If December is a perfect storm of tourist money, then November's Wynwood Art Walk was a busy, local scene. A bustling NW Second Avenue hosted thousands of pairs of feet tromping through the city, spending dollars, and soaking up the creative atmosphere. The streets were a canvas for manic expression, and excitement thundered through the night. Here are a few shows we checked out.
Outside of Jude Papaloko's Jakmel Gallery, a house DJ played sidewalk shaking bangers. Inside, Papaloko said it was because "I don't like to eat by myself. I like to share the spot with everybody. One love."
Of the piece above, he says, "This is Toussaint, the liberator of Haiti, the mastermind of the Haitian revolution."
Wilfrid Daleus, of Daleus Museum and Art Gallery in North Miami, showed off his 3d painting of the back of a woman's head. "In my country, we celebrate the woman's hair. But this woman doesn't have enough, so you can see she is going bald."
Papaloko explains that he paints "African beings, the underworld, cemeteries, Guedes, and Goddesses of the ocean, Earth, and moon." The one below is the Goddess of The Earth.
Down the street, Willy Roni's photos from Paris offered tack sharp and focused portraits of the people and culture of the city of lights.
Here, a French guy with an awesome face drinks wine.
And this photo of a parking lot is awesomely lit, composed, and full of cool autos.
Meanwhile at Hester's, a show of large scale, digitally manipulated architectural photography, people oohed and aahed at the perspective shifts and tricks.
Back on the street, these baseball card sized grandmas appeared along the Ave in different schemes.
And the local hero series keeps its mission alive.
Lunch Box Gallery offered a show of iPhoneagraphy by Jaime Ferreyros.
Gallery owner Rodolfo Van Marcke's work appears in the back room. This piece, entitled "Save Me," depicts a single capsule floating in the middle of a reflective surface.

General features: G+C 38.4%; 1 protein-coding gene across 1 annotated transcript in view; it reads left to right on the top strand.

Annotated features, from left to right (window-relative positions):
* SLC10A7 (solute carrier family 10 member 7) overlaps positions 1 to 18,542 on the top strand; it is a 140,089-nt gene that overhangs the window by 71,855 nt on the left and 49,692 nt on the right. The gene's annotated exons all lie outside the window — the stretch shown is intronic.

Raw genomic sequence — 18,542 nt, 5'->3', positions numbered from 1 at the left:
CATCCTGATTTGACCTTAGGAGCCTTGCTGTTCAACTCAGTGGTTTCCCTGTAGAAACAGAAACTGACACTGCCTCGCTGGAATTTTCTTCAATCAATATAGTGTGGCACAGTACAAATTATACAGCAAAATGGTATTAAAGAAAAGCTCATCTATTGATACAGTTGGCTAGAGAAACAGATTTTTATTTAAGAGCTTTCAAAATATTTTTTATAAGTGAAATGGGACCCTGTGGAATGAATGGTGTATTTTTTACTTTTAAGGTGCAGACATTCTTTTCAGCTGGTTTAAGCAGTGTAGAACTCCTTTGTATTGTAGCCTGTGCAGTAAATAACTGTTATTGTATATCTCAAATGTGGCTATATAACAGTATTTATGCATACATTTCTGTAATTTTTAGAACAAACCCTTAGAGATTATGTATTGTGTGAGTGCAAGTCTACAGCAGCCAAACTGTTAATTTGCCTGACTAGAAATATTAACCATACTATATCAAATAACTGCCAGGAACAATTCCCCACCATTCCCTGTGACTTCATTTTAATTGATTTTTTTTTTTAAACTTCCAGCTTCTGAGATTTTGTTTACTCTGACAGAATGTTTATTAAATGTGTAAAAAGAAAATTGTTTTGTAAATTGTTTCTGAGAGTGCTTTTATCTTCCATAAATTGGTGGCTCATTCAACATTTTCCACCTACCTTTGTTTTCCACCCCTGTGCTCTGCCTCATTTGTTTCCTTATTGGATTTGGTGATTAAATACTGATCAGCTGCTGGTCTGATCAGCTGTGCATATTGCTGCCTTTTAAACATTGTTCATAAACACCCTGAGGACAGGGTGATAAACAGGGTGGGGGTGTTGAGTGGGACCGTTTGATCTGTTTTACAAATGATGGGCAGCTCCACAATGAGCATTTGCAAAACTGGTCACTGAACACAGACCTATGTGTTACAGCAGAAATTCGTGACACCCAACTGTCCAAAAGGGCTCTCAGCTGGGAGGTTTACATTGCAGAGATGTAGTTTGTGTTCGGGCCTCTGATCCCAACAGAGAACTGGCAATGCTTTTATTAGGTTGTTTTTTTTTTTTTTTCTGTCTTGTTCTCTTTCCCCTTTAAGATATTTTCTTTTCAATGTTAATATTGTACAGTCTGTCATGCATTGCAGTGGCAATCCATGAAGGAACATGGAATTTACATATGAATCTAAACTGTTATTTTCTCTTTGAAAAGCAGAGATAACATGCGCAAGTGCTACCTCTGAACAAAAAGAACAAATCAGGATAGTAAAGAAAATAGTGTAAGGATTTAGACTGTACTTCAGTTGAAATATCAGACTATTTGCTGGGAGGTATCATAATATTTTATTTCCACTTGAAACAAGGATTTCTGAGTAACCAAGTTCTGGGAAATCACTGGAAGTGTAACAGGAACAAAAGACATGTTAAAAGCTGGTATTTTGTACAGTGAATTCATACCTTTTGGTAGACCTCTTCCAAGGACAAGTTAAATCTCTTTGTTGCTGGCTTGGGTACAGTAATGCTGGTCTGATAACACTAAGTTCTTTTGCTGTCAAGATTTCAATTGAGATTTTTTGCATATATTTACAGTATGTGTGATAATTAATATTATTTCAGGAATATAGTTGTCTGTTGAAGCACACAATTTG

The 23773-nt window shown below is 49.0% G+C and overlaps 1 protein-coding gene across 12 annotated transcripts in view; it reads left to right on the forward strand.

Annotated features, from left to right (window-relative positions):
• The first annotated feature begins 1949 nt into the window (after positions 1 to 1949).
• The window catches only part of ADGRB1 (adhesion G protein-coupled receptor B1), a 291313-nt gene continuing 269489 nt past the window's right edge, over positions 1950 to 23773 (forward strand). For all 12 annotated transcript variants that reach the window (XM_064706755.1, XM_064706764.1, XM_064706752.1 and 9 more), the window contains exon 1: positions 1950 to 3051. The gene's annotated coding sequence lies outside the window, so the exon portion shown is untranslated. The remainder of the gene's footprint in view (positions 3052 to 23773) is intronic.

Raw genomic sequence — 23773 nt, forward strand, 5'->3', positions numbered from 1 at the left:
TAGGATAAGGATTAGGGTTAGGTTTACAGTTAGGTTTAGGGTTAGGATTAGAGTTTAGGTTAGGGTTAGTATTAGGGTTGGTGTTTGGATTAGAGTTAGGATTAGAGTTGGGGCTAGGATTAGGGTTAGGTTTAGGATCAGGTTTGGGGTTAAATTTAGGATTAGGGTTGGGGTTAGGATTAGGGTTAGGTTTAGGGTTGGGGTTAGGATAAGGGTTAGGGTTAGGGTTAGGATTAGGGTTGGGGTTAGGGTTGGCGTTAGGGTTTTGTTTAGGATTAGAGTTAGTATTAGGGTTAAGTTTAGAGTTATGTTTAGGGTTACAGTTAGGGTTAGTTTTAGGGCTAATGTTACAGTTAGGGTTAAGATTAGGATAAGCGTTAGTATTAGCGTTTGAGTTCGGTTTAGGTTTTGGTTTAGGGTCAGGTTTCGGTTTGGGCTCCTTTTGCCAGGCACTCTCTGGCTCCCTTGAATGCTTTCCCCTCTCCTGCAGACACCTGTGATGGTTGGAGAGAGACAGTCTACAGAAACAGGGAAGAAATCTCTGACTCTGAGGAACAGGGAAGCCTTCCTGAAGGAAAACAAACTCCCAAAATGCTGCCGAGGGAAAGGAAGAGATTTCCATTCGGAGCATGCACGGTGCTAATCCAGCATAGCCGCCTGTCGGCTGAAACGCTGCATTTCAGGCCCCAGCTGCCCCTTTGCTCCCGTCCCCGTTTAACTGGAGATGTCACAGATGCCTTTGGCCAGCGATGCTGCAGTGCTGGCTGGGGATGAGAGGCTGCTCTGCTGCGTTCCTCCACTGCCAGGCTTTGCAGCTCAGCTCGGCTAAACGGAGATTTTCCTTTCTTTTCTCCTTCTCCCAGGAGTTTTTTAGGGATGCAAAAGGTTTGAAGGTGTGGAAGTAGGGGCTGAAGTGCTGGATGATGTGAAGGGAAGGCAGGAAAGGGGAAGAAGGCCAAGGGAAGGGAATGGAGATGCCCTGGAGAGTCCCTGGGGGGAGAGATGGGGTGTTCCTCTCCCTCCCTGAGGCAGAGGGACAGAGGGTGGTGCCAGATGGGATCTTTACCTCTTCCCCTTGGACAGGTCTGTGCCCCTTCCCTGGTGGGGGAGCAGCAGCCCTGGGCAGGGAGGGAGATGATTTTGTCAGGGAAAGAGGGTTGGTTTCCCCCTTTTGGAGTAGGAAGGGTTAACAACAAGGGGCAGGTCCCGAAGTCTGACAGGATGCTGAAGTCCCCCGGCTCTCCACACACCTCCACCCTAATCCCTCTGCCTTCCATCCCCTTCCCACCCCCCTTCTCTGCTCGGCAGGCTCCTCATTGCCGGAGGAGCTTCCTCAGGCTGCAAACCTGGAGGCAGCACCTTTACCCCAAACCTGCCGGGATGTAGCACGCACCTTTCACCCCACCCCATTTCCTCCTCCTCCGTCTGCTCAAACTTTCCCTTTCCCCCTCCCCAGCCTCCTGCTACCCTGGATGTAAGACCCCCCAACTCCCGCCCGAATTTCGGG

It's from a series about "Everything in the contemporary world that becomes normal over time, but really isn't, and how it's inescapable. The pill is from my own prescription of Valsarfan, a blood pressure medication. When you look at the work, because it's like a mirror, you also see yourself."
Plan Beats and their dancing, freestyle, record spinning block party, invited anybody from the crowd to show off their talents.
Painter Susan Kaufman said "My work is very sensual. It's about women and power, and all the emotions and feelings that Goddesses experience and desire. It's about the human figure, color, form, and beautiful bodies. This is how I feel."
Harold Golen's gallery showed the work of Blake Fisher, a fashion photographer who took pictures of naked girls in natural surroundings.
Golen says, "One of his models is a dancer from the Cirque De Soleil who did these really unusual poses."
The Gregg Sheinbaum gallery showed off works by Warhol, Stinkfish, Clandestine Culture, Gustavo Oviedo, Space Invader and more. Very cool to see local street art right next to high end and blue chip work from around the world.
At The Hangar, a community based arts initiative and gallery, locals got their shine on too.
Founder and director Allyson Parker said, "We rotate about 35 artists, and we're a resource center for emerging artists. We have Think Tank Saturdays with different themes like painting or photography and people come here to network and make plans. We're a cool local arts initiative giving everyone a platform to utilize their voices. We offer memberships for wall space during art openings, and we're excited for Basel."
"One of our members, Charles Leano, just won the Raw Awards number one artist in the Southeast. That's a national organization. He's shipping out to LA to go compete in the nationals."
And with that, we left the art walk, satisfied with a strong local turnout bolstered by great work that will inspire more of the same.
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